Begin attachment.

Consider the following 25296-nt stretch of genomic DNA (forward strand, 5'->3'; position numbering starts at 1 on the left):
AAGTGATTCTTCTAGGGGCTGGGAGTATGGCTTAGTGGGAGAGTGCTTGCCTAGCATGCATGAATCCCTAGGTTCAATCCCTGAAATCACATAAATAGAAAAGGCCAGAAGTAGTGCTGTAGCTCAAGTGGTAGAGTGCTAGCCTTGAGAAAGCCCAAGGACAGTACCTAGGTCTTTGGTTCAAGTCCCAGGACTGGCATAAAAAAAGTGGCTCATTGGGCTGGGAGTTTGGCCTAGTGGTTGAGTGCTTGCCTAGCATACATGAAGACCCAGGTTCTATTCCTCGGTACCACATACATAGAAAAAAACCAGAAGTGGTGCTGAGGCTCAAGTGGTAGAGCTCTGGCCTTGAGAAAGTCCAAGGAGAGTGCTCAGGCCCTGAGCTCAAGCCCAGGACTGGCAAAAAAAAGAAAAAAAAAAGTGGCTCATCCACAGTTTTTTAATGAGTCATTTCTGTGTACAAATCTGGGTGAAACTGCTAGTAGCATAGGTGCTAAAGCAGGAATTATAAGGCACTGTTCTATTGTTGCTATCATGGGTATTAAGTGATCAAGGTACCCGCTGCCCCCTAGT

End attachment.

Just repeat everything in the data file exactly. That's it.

Consider the following 25296-nt stretch of genomic DNA (forward strand, 5'->3'; position numbering starts at 1 on the left):
AAGTGATTCTTCTAGGGGCTGGGAGTATGGCTTAGTGGGAGAGTGCTTGCCTAGCATGCATGAATCCCTAGGTTCAATCCCTGAAATCACATAAATAGAAAAGGCCAGAAGTAGTGCTGTAGCTCAAGTGGTAGAGTGCTAGCCTTGAGAAAGCCCAAGGACAGTACCTAGGTCTTTGGTTCAAGTCCCAGGACTGGCATAAAAAAAGTGGCTCATTGGGCTGGGAGTTTGGCCTAGTGGTTGAGTGCTTGCCTAGCATACATGAAGACCCAGGTTCTATTCCTCGGTACCACATACATAGAAAAAAACCAGAAGTGGTGCTGAGGCTCAAGTGGTAGAGCTCTGGCCTTGAGAAAGTCCAAGGAGAGTGCTCAGGCCCTGAGCTCAAGCCCAGGACTGGCAAAAAAAAGAAAAAAAAAAGTGGCTCATCCACAGTTTTTTAATGAGTCATTTCTGTGTACAAATCTGGGTGAAACTGCTAGTAGCATAGGTGCTAAAGCAGGAATTATAAGGCACTGTTCTATTGTTGCTATCATGGGTATTAAGTGATCAAGGTACCCGCTGCCCCCTAGT